It’s amazing how much the economy comes up in normal conversation lately, but unsurprising given the current meltdown occurring throughout the world. Thankfully, thus far, I have been able to avoid the worst of it, but then I wasn’t really ever a high-flyer in first place. In order to be really feeling the pain (at least for most), one had to have owned equities and real estate, two things I am rather short on. That being said, this is producing a lot of pain out there, so the sooner it’s over, the better for everyone. It’s like watching a California wildfire they just can’t get a hold of — you just don’t want the winds to blow your way. And also, with outlays looking to be over $2 trillion, I am terrified that the remedy is worse than the disease
For the first time in my life, I finally have a subscription to the Economist, and so having established that I am mostly personally unaffected by the current downfall of western civilization, it provides an interesting academic case study of the way our current global financial markets are structured. Being rather younger than many out there, this is the first deep recession I have seen, and so it is a good learning experience. The news is filled with articles about new government and private stratagems for extricating ourselves from this downward spiral, but nothing that looks all that promising. My take-home message is that diversification is a bright strategy for more than just one’s retirement portfolio: it is quite prudent to to place ones hopes and dreams in other places than just the private equities markets (currently the victims of a vicious drubbing).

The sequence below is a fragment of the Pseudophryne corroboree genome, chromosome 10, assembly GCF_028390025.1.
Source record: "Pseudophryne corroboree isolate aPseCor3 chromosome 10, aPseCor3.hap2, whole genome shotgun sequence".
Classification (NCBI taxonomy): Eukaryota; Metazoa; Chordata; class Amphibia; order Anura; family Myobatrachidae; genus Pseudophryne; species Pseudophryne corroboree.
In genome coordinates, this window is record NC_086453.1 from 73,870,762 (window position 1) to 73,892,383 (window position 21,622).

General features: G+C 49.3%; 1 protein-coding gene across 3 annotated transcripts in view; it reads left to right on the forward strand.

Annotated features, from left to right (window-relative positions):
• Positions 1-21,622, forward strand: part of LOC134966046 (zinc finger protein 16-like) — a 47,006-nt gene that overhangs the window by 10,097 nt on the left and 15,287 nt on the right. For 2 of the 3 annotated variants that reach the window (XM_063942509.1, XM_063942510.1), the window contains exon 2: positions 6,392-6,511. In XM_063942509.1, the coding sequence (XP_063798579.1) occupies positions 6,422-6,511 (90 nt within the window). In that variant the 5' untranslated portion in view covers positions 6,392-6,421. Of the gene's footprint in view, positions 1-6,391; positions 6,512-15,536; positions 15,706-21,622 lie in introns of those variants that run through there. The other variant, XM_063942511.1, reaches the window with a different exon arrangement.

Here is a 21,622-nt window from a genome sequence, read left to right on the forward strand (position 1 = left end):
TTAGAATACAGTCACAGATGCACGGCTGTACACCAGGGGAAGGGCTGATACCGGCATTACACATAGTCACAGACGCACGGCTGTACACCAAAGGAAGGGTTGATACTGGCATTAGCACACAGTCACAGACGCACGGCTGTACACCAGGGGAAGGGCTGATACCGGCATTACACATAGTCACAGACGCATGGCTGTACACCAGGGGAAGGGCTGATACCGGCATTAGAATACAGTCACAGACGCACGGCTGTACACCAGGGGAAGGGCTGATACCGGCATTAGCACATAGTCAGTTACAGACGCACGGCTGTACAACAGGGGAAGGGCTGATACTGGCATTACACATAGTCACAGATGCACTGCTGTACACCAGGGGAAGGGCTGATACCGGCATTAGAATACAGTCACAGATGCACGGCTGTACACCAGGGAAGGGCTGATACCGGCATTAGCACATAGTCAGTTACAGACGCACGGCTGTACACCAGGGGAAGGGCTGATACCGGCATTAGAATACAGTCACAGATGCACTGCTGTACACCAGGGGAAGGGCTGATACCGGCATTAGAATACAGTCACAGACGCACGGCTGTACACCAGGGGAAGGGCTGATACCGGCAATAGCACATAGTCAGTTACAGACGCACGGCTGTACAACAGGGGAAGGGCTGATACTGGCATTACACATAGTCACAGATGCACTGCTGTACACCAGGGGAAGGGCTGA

In that spirit, I spent a good portion of the weekend thus far playing Little Big Planet with a friend of mine. It’s a great game with some curiously unique design and more than a sparing touch of whimsy. It’s hilarious parading sack people across the screen in multicolored costumes and jumping around and through intricate moving puzzles. More on this to follow.